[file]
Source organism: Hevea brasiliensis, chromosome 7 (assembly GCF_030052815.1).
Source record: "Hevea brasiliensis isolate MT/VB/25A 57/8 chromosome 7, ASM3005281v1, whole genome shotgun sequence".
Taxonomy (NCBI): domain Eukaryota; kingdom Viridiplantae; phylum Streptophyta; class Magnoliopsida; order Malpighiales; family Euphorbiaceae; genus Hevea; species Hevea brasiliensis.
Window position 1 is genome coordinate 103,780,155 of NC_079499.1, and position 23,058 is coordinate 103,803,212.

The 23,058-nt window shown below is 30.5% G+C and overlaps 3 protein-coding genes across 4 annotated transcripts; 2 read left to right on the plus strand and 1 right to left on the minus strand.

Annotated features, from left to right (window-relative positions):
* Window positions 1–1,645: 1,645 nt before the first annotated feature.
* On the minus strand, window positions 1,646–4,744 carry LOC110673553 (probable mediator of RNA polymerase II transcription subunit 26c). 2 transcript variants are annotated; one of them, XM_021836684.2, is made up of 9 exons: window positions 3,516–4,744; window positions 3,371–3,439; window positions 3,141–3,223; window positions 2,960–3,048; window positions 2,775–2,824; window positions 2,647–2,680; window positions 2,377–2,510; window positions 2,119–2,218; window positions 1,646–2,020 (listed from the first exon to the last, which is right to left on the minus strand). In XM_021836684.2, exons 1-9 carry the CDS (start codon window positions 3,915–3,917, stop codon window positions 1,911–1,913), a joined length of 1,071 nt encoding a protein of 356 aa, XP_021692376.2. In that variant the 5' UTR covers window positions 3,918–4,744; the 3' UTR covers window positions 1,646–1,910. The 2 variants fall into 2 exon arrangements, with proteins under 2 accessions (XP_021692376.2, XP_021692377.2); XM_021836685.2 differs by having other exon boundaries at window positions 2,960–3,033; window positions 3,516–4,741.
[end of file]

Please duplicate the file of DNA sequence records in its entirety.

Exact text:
Source organism: Hevea brasiliensis, chromosome 7 (assembly GCF_030052815.1).
Source record: "Hevea brasiliensis isolate MT/VB/25A 57/8 chromosome 7, ASM3005281v1, whole genome shotgun sequence".
Taxonomy (NCBI): domain Eukaryota; kingdom Viridiplantae; phylum Streptophyta; class Magnoliopsida; order Malpighiales; family Euphorbiaceae; genus Hevea; species Hevea brasiliensis.
Window position 1 is genome coordinate 103,780,155 of NC_079499.1, and position 23,058 is coordinate 103,803,212.

The 23,058-nt window shown below is 30.5% G+C and overlaps 3 protein-coding genes across 4 annotated transcripts; 2 read left to right on the plus strand and 1 right to left on the minus strand.

Annotated features, from left to right (window-relative positions):
* Window positions 1–1,645: 1,645 nt before the first annotated feature.
* On the minus strand, window positions 1,646–4,744 carry LOC110673553 (probable mediator of RNA polymerase II transcription subunit 26c). 2 transcript variants are annotated; one of them, XM_021836684.2, is made up of 9 exons: window positions 3,516–4,744; window positions 3,371–3,439; window positions 3,141–3,223; window positions 2,960–3,048; window positions 2,775–2,824; window positions 2,647–2,680; window positions 2,377–2,510; window positions 2,119–2,218; window positions 1,646–2,020 (listed from the first exon to the last, which is right to left on the minus strand). In XM_021836684.2, exons 1-9 carry the CDS (start codon window positions 3,915–3,917, stop codon window positions 1,911–1,913), a joined length of 1,071 nt encoding a protein of 356 aa, XP_021692376.2. In that variant the 5' UTR covers window positions 3,918–4,744; the 3' UTR covers window positions 1,646–1,910. The 2 variants fall into 2 exon arrangements, with proteins under 2 accessions (XP_021692376.2, XP_021692377.2); XM_021836685.2 differs by having other exon boundaries at window positions 2,960–3,033; window positions 3,516–4,741.